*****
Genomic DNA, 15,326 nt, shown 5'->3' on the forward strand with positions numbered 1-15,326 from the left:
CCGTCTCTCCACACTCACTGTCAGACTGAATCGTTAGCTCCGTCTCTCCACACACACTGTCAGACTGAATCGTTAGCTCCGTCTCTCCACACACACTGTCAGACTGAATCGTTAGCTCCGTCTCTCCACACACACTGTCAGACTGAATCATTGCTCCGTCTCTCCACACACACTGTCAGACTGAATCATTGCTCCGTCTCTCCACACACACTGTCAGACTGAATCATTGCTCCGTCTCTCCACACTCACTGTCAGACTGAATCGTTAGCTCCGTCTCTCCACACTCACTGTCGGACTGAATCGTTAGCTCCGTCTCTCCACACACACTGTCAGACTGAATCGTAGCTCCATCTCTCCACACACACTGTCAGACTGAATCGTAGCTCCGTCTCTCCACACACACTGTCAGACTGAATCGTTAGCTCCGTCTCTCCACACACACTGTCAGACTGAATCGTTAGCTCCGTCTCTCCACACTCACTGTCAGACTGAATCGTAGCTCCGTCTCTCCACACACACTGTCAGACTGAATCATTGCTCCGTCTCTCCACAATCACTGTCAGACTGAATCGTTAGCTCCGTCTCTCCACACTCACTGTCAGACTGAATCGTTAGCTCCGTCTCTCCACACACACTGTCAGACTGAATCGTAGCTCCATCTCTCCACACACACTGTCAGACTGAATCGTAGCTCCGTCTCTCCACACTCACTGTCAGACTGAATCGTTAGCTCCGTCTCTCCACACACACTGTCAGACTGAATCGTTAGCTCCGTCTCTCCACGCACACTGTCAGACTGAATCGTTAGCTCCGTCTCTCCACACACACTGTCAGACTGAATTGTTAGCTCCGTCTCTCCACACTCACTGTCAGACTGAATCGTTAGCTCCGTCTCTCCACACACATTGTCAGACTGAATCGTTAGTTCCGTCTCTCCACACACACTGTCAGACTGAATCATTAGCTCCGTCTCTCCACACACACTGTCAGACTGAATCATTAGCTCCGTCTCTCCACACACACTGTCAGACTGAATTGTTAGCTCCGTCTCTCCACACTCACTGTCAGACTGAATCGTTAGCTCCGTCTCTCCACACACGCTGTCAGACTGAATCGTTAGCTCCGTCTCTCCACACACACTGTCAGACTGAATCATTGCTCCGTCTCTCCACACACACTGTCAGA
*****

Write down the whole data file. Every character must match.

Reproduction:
Genomic DNA, 15,326 nt, shown 5'->3' on the forward strand with positions numbered 1-15,326 from the left:
CCGTCTCTCCACACTCACTGTCAGACTGAATCGTTAGCTCCGTCTCTCCACACACACTGTCAGACTGAATCGTTAGCTCCGTCTCTCCACACACACTGTCAGACTGAATCGTTAGCTCCGTCTCTCCACACACACTGTCAGACTGAATCATTGCTCCGTCTCTCCACACACACTGTCAGACTGAATCATTGCTCCGTCTCTCCACACACACTGTCAGACTGAATCATTGCTCCGTCTCTCCACACTCACTGTCAGACTGAATCGTTAGCTCCGTCTCTCCACACTCACTGTCGGACTGAATCGTTAGCTCCGTCTCTCCACACACACTGTCAGACTGAATCGTAGCTCCATCTCTCCACACACACTGTCAGACTGAATCGTAGCTCCGTCTCTCCACACACACTGTCAGACTGAATCGTTAGCTCCGTCTCTCCACACACACTGTCAGACTGAATCGTTAGCTCCGTCTCTCCACACTCACTGTCAGACTGAATCGTAGCTCCGTCTCTCCACACACACTGTCAGACTGAATCATTGCTCCGTCTCTCCACAATCACTGTCAGACTGAATCGTTAGCTCCGTCTCTCCACACTCACTGTCAGACTGAATCGTTAGCTCCGTCTCTCCACACACACTGTCAGACTGAATCGTAGCTCCATCTCTCCACACACACTGTCAGACTGAATCGTAGCTCCGTCTCTCCACACTCACTGTCAGACTGAATCGTTAGCTCCGTCTCTCCACACACACTGTCAGACTGAATCGTTAGCTCCGTCTCTCCACGCACACTGTCAGACTGAATCGTTAGCTCCGTCTCTCCACACACACTGTCAGACTGAATTGTTAGCTCCGTCTCTCCACACTCACTGTCAGACTGAATCGTTAGCTCCGTCTCTCCACACACATTGTCAGACTGAATCGTTAGTTCCGTCTCTCCACACACACTGTCAGACTGAATCATTAGCTCCGTCTCTCCACACACACTGTCAGACTGAATCATTAGCTCCGTCTCTCCACACACACTGTCAGACTGAATTGTTAGCTCCGTCTCTCCACACTCACTGTCAGACTGAATCGTTAGCTCCGTCTCTCCACACACGCTGTCAGACTGAATCGTTAGCTCCGTCTCTCCACACACACTGTCAGACTGAATCATTGCTCCGTCTCTCCACACACACTGTCAGA